Moreover, if you’re game for this vision of the future, carbon taxes spare us the trouble of picking winners, since they’re agnostic about where emissions reductions come from. If we’re investing, we’re picking what to invest in. With carbon taxes, whatever technologies become cheapest, fastest, win. The market does the heavy lifting. Carbon capture and artificial photosynthesis are pretty cool, but they reduce emission at a cost of hundreds of dollars a tonne. Alberta’s carbon tax reduces emissions for less than $20/tonne.

But tax vs tech is a false dichotomy, anyway. They can work well together. Carbon taxes offer better bang for our buck than heavy investment in moonshots, but they are not mutually exclusive. Quite the opposite.

#4: Revenue transparency is good; revenue-neutrality is better

Some pointed to BC’s revenue neutral carbon tax, and wondered why Alberta wouldn’t pursue a similar approach. One of my better-read peers described a revenue-neutral carbon tax as “a sales tax with environmental leverage,” which he would be fine with paying. I think the key here is being explicit about objectives. A sales tax is about generating revenue. A carbon tax is about changing incentives, though it happens to generate revenue as well.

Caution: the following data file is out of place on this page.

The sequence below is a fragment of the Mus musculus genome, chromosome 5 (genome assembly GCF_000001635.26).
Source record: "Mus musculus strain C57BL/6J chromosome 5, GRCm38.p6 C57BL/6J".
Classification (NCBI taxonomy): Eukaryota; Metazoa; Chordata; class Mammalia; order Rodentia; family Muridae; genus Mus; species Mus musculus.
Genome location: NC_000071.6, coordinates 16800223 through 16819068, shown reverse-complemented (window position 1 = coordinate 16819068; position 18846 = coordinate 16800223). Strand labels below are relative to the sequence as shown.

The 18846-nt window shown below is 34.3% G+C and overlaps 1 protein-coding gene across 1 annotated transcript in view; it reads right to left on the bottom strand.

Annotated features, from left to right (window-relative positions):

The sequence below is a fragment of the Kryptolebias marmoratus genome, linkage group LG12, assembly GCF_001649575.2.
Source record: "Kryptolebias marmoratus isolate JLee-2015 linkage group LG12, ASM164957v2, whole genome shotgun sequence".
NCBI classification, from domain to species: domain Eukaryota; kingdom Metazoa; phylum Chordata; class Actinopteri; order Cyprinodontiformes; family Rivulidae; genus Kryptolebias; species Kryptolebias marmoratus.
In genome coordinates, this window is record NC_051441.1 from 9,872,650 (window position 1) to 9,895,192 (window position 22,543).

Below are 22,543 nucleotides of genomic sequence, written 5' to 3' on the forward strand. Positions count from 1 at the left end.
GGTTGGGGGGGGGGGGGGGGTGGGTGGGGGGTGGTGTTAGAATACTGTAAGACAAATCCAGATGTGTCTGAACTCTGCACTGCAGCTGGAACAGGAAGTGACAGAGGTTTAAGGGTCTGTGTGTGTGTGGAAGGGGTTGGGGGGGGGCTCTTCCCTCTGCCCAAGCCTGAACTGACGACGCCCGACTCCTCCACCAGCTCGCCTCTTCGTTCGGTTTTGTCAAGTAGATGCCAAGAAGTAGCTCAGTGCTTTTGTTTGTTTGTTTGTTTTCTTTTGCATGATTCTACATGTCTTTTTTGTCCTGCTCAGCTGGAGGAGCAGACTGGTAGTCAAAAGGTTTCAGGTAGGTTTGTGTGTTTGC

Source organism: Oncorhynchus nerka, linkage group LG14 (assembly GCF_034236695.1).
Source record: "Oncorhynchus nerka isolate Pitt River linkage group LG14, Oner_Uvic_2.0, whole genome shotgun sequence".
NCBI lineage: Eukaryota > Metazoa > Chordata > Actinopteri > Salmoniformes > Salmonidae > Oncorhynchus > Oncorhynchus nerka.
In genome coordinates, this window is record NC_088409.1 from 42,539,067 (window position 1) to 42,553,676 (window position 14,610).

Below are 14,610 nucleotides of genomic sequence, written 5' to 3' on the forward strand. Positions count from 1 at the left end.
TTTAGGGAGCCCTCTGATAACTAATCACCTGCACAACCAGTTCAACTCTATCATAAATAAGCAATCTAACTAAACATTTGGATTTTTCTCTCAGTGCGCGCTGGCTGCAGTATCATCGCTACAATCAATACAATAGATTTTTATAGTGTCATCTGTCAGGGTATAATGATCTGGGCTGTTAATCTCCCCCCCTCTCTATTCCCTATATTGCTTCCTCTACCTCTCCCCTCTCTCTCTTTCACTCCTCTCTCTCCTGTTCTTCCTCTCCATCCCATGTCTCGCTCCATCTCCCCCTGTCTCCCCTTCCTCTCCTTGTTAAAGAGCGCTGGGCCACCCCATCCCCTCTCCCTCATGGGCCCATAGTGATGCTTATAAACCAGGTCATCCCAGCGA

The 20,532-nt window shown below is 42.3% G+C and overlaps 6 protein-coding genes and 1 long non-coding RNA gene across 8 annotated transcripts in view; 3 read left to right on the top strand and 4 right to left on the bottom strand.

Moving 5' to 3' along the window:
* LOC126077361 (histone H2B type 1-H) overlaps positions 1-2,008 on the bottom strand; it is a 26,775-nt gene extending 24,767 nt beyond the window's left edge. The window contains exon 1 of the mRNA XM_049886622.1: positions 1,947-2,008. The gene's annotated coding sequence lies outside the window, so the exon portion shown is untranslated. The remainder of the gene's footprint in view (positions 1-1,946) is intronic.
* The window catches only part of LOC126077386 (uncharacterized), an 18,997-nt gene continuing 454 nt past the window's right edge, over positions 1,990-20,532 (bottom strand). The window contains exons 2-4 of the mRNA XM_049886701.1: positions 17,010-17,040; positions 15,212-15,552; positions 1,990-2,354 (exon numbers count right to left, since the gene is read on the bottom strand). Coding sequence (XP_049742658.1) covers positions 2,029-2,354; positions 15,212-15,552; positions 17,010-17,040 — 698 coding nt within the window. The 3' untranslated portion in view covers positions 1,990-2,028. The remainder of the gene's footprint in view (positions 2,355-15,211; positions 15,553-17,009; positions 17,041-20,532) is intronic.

We should treat the question of revenue recycling separately and sequentially. Right now, Alberta splits revenues between rebates, tax cuts, and emission reduction projects. There’s healthy debate in this arena. It’s worth noting that not every carbon tax supporter agrees with the revenue recycling approach, just as there are those who approve of the revenue recycling approach but oppose the carbon tax.

Right now, Alberta must legally spend revenues from the carbon tax on further emissions reductions (i.e. renewable energy auctions, public transit) or direct refunds to Albertans (i.e. small business tax cuts, household rebates). So as prices rise to $50/tonne, the door is open for income tax cuts.